Mitt Romney Used Poll To Determine His Abortion Stance In 1994 Campaign: Book
When he challenged Ted Kennedy in the 1994 U.S. Senate race, Mitt Romney used polling data to determine that he would run as a pro-choice candidate while remaining personally pro-life, according to a new book by Boston journalist Ronald Scott.
The Washington Examiner revealed the moment in Scott's book:
According to Scott, Romney revealed that polling from Richard Wirthlin, Ronald Reagan's former pollster whom Romney had hired for the '94 campaign, showed it would be impossible for a pro-life candidate to win statewide office in Massachusetts. In light of that, Romney decided to run as a pro-choice candidate, pledging to support Roe v. Wade, while remaining personally pro-life.
According to Scott's new book, Mitt Romney: An Inside Look at the Man and His Politics, Romney traveled to Salt Lake City to meet with Mormon church elders in November 1993 to lay out his public position on abortion. Some leaders were not pleased by his position, Scott reports.
Romney stuck with his decision. In an October 1994 debate, Romney said he believed that abortion should be "safe and legal" and that Roe v. Wade should stand. He added, "And my personal beliefs, like the personal beliefs of other people, should not be brought into a political campaign."
Sen. Kennedy seized on his stance: "On the question of the choice issue, I have supported the Roe v. Wade. I am pro-choice. My opponent is multiple choice."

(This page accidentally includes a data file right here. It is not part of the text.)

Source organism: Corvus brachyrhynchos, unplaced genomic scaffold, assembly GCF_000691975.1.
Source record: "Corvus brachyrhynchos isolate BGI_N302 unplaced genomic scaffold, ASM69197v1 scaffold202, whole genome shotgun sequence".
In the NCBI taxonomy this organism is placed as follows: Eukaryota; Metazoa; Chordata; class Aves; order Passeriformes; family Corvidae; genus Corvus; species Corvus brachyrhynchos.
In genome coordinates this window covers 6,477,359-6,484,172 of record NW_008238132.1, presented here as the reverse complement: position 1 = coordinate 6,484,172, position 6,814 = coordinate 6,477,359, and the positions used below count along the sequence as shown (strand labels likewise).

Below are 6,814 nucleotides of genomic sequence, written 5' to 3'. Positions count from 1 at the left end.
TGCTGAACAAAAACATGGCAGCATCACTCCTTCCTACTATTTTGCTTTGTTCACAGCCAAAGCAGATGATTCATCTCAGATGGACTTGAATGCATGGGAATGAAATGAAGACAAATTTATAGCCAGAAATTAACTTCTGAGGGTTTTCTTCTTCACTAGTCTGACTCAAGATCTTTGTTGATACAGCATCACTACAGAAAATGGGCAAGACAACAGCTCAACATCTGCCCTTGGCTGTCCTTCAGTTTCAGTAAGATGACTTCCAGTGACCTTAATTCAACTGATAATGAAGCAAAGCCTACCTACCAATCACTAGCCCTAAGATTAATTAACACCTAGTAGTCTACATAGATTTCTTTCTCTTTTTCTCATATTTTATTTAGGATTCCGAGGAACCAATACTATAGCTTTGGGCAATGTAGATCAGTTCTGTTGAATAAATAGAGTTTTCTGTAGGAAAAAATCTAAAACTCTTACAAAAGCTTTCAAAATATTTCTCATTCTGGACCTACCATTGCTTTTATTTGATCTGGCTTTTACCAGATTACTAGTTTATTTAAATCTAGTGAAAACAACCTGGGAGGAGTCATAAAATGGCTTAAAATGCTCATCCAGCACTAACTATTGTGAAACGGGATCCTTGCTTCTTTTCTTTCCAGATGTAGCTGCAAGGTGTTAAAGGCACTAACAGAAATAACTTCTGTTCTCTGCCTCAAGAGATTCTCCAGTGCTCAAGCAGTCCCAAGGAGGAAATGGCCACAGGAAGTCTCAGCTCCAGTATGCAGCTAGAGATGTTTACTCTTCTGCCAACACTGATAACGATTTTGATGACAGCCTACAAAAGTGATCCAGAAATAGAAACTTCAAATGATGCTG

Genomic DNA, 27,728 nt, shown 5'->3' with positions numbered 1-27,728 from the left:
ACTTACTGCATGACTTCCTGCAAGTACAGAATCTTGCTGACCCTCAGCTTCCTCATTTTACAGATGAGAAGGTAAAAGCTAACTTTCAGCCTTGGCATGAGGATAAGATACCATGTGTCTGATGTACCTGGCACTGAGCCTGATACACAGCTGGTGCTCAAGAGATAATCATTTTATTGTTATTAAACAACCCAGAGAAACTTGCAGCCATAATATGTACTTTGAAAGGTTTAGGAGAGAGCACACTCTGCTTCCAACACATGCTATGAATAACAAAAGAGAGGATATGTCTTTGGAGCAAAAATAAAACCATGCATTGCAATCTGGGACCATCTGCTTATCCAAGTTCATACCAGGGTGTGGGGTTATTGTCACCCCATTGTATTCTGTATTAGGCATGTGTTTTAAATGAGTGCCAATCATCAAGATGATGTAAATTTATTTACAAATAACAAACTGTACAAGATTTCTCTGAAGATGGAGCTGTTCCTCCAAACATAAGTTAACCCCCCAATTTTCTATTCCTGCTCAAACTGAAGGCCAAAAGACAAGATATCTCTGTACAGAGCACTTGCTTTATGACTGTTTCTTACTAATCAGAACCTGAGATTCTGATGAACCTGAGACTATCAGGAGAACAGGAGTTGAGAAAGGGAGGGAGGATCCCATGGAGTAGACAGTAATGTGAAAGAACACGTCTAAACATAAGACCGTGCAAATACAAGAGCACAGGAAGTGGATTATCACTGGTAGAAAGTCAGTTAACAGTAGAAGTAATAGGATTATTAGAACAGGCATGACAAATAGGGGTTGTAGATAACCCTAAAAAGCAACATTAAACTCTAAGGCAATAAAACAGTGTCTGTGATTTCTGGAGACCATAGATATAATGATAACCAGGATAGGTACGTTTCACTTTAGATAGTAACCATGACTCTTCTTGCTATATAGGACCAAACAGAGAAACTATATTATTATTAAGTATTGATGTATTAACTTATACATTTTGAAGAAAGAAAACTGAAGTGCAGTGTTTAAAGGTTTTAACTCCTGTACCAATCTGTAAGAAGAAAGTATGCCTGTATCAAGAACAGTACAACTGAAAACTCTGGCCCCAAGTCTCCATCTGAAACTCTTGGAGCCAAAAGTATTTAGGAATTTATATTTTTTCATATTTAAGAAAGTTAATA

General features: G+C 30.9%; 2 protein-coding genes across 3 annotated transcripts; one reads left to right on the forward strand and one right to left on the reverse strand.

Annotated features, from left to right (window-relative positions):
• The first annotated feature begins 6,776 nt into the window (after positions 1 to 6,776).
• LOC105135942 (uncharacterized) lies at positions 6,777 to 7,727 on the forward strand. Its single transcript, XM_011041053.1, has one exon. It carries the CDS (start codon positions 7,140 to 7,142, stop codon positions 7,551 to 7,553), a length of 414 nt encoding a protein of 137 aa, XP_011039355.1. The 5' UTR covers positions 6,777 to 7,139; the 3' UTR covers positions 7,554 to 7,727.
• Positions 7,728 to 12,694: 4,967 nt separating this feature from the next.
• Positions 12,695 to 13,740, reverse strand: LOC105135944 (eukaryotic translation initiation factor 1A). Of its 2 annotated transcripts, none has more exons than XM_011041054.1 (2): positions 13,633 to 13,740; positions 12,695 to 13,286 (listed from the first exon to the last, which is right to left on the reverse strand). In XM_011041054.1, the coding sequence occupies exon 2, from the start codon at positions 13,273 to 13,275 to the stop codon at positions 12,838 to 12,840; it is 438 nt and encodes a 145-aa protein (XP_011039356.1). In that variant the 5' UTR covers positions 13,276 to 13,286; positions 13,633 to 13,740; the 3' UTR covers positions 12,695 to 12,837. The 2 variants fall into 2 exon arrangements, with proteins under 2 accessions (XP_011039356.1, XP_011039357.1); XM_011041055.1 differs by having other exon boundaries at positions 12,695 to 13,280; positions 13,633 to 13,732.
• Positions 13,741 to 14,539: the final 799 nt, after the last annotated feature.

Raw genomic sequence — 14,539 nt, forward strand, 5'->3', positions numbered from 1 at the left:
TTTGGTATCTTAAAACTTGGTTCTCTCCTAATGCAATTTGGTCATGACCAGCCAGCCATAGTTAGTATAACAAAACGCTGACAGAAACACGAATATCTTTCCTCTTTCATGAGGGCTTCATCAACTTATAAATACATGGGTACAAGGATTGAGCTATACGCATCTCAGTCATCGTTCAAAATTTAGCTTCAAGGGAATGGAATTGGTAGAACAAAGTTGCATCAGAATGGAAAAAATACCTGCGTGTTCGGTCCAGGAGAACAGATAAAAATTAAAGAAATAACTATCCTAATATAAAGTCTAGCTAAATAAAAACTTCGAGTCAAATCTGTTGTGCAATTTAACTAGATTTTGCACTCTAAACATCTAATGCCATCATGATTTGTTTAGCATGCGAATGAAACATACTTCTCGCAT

Romney responded, "I have my own beliefs and those beliefs are very dear to me. One of them is that I do not impose my beliefs on other people." He then told the story of a family friend who passed away from an illegal abortion.
(Video of the debate above via Youtube.)
Justin Elliott of Salon.com reported that the woman in question was Ann Keenan, the sister of Romney's brother-in-law, who died in 1963, a decade before Roe v. Wade was decided.
After losing to Kennedy in a landslide, Romney campaigned as pro-choice again in his successful 2002 gubernatorial campaign. He said that he supported state-funded abortions for low-income women in a 2002 Planned Parenthood questionnaire.
In a 2005 Boston Globe op-ed, Romney came out as pro-life after vetoing a bill to increase access to emergency contraception.
While Romney has denied charges that he flip-flops on issues, Romney campaign spokeswoman Gail Gitcho told MSNBC that abortion is the one substantial issue that he has admitted changing his position on.
"I'd make sure that the progress that has been made to provide for life and to protect human life is not progress that would be reversed," Romney told Fox News' Mike Huckabee in October. "My view is that the Supreme Court should reverse Roe v. Wade and send back to the states the responsibility for deciding whether they're going to have abortion legal in their state or not."
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